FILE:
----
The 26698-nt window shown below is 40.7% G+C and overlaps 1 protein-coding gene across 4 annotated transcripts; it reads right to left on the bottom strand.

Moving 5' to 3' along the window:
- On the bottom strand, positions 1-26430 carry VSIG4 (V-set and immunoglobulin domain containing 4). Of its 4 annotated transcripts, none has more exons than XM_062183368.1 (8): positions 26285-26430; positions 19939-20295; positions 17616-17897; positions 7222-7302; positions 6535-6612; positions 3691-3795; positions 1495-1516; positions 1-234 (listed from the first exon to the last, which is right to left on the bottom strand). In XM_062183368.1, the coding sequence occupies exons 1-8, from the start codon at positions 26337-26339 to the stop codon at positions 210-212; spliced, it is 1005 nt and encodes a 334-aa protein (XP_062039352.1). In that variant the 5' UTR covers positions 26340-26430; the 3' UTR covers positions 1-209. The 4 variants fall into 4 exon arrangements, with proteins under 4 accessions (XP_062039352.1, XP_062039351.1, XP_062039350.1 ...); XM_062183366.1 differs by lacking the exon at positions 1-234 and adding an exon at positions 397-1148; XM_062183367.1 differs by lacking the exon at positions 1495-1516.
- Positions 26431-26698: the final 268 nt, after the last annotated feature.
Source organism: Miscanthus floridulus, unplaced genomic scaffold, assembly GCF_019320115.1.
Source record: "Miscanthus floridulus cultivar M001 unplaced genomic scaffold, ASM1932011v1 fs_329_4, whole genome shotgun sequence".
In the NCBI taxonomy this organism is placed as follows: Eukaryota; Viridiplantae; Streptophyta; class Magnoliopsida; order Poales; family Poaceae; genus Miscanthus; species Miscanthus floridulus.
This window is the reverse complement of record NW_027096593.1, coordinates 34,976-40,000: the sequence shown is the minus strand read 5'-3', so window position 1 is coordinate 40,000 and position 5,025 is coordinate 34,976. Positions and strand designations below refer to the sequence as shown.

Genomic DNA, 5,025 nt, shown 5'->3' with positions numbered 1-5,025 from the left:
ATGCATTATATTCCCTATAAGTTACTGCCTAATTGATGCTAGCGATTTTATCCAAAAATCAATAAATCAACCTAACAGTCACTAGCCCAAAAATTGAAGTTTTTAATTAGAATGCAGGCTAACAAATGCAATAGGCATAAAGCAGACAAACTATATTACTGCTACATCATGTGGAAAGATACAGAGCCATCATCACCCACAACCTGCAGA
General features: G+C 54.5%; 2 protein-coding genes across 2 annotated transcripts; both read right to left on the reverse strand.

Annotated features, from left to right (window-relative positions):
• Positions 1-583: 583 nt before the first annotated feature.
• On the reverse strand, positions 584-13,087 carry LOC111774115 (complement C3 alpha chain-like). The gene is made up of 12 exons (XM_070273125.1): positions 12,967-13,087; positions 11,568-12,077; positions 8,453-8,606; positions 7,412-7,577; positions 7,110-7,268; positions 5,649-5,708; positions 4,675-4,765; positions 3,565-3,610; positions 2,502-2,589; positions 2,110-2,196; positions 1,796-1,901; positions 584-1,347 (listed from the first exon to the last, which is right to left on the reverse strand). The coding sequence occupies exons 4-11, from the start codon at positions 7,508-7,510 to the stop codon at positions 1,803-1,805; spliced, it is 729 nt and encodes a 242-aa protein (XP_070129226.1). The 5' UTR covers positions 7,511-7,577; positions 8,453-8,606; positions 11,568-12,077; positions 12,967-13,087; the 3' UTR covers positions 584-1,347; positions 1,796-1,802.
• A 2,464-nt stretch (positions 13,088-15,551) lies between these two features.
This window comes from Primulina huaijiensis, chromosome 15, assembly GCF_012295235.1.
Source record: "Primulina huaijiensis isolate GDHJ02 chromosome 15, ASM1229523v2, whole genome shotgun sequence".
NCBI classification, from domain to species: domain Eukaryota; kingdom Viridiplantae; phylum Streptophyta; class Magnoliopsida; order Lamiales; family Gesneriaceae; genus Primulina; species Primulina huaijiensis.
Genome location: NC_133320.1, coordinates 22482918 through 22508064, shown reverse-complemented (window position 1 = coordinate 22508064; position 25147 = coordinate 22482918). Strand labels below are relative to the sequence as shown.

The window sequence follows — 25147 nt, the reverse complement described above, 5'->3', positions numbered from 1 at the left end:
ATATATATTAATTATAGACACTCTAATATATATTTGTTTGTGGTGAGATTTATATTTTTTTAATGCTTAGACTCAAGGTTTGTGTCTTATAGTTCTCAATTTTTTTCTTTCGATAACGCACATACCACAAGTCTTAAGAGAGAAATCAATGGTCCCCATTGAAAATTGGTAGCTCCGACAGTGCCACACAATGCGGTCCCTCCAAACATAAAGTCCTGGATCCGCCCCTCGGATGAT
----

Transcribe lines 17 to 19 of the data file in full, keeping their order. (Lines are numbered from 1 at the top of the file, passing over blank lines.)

Source record: "Primulina huaijiensis isolate GDHJ02 chromosome 15, ASM1229523v2, whole genome shotgun sequence".
NCBI classification, from domain to species: domain Eukaryota; kingdom Viridiplantae; phylum Streptophyta; class Magnoliopsida; order Lamiales; family Gesneriaceae; genus Primulina; species Primulina huaijiensis.
Genome location: NC_133320.1, coordinates 22482918 through 22508064, shown reverse-complemented (window position 1 = coordinate 22508064; position 25147 = coordinate 22482918). Strand labels below are relative to the sequence as shown.